This same issue is now under discussion yet again. Trump is no Obama. The American president is likely the most unpredictable leader on earth, certainly from now until Jan. 20. A US B-52 bomber that overflew Israel on its way east, an additional US aircraft carrier making its way eastward, and frequent meetings in the region by Pompeo and other senior Trump administration figures (the president’s top adviser, Jared Kushner, is en route to Saudi Arabia) have generated slews of violent conspiracy theories that are firing up imaginations and further straining tensions between the Persian Gulf, the Red Sea and back.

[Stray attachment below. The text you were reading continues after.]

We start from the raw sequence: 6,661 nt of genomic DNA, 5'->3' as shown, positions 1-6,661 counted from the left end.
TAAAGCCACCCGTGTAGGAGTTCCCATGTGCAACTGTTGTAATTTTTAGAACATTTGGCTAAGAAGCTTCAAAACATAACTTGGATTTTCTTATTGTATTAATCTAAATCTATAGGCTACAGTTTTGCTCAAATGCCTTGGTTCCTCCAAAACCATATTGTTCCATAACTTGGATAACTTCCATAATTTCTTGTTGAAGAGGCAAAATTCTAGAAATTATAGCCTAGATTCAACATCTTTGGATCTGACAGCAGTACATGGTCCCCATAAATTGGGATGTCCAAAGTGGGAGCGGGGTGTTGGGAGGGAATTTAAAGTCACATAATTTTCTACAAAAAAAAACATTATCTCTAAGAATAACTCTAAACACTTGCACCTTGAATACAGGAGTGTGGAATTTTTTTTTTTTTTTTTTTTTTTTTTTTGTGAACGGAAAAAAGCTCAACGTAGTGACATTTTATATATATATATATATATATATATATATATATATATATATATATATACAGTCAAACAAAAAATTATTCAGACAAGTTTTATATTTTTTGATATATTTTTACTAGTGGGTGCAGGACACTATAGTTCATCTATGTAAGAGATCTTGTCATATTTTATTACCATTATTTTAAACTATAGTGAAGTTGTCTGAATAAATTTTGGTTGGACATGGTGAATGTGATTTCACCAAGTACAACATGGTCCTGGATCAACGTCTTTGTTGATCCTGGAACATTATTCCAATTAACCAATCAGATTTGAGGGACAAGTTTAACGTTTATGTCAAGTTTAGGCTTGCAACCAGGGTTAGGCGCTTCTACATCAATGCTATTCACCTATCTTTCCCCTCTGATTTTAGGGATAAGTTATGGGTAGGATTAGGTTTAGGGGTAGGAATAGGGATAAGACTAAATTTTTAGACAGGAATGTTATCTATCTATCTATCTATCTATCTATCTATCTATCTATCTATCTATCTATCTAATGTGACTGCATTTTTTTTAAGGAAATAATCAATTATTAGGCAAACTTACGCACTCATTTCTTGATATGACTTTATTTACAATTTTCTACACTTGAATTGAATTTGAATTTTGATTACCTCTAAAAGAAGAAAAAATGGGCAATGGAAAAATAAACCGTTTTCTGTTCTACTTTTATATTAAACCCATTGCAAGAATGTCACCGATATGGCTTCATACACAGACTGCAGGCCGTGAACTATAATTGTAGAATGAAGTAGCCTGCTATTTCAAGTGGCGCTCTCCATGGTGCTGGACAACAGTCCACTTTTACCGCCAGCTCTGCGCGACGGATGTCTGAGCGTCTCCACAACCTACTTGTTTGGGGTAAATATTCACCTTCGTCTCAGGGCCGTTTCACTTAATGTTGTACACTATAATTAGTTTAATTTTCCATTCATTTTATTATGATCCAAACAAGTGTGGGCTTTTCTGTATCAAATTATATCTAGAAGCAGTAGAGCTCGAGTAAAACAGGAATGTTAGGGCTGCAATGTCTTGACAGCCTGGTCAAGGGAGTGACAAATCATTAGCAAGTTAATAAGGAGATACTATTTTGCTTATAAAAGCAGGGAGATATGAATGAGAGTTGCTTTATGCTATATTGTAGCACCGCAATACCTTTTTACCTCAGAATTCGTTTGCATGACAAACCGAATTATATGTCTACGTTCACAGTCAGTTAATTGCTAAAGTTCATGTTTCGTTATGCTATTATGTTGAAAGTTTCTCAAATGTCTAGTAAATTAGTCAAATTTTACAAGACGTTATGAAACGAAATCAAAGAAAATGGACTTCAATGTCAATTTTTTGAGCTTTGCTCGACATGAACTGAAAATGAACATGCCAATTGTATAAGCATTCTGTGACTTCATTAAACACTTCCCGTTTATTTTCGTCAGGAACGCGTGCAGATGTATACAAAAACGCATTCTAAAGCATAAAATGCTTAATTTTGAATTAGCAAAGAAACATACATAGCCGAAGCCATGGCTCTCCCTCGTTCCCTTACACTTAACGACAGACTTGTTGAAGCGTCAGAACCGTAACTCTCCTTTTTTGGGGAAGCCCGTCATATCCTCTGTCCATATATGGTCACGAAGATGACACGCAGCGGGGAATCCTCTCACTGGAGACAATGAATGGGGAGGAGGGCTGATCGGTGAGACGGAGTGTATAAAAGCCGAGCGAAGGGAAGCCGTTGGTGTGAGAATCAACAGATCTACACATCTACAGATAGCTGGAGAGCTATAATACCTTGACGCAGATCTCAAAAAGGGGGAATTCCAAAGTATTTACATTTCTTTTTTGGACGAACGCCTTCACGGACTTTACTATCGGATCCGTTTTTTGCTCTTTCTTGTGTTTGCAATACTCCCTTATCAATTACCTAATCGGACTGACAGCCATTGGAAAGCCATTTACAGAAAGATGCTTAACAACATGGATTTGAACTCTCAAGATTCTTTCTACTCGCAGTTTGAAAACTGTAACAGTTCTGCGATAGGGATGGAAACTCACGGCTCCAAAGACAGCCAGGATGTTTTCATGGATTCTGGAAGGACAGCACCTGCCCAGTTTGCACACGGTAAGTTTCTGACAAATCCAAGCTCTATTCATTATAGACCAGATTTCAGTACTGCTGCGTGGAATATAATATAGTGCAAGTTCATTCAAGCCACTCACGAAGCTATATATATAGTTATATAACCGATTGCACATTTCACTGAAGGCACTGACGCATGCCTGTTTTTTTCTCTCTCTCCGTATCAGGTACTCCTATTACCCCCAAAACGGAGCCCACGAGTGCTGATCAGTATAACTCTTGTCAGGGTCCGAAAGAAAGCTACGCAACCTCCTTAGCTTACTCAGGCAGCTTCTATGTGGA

Netanyahu’s gamble is a complex one. He could decide to go for broke right now and raise the ante even if it means getting off on the wrong foot with President-elect Biden and a possible confrontation with the incoming US administration even before it takes office. The old Netanyahu whom the world knew was cautious, hesitant, reluctant to engage in adventures, and knew his place in the hierarchy and balance of forces with world powers. Netanyahu of 2020, whose defense team petitioned the court this week to dismiss the three indictments against him on charges of bribery, fraud and breach of trust (a move that does not stand much of a chance), is a different leader. He is confrontational, supremely self-confident, spoiling for a fight and ready to take risks. Iran, at least, is in a much calmer place right now, as it waits to figure out President-elect Biden’s intentions.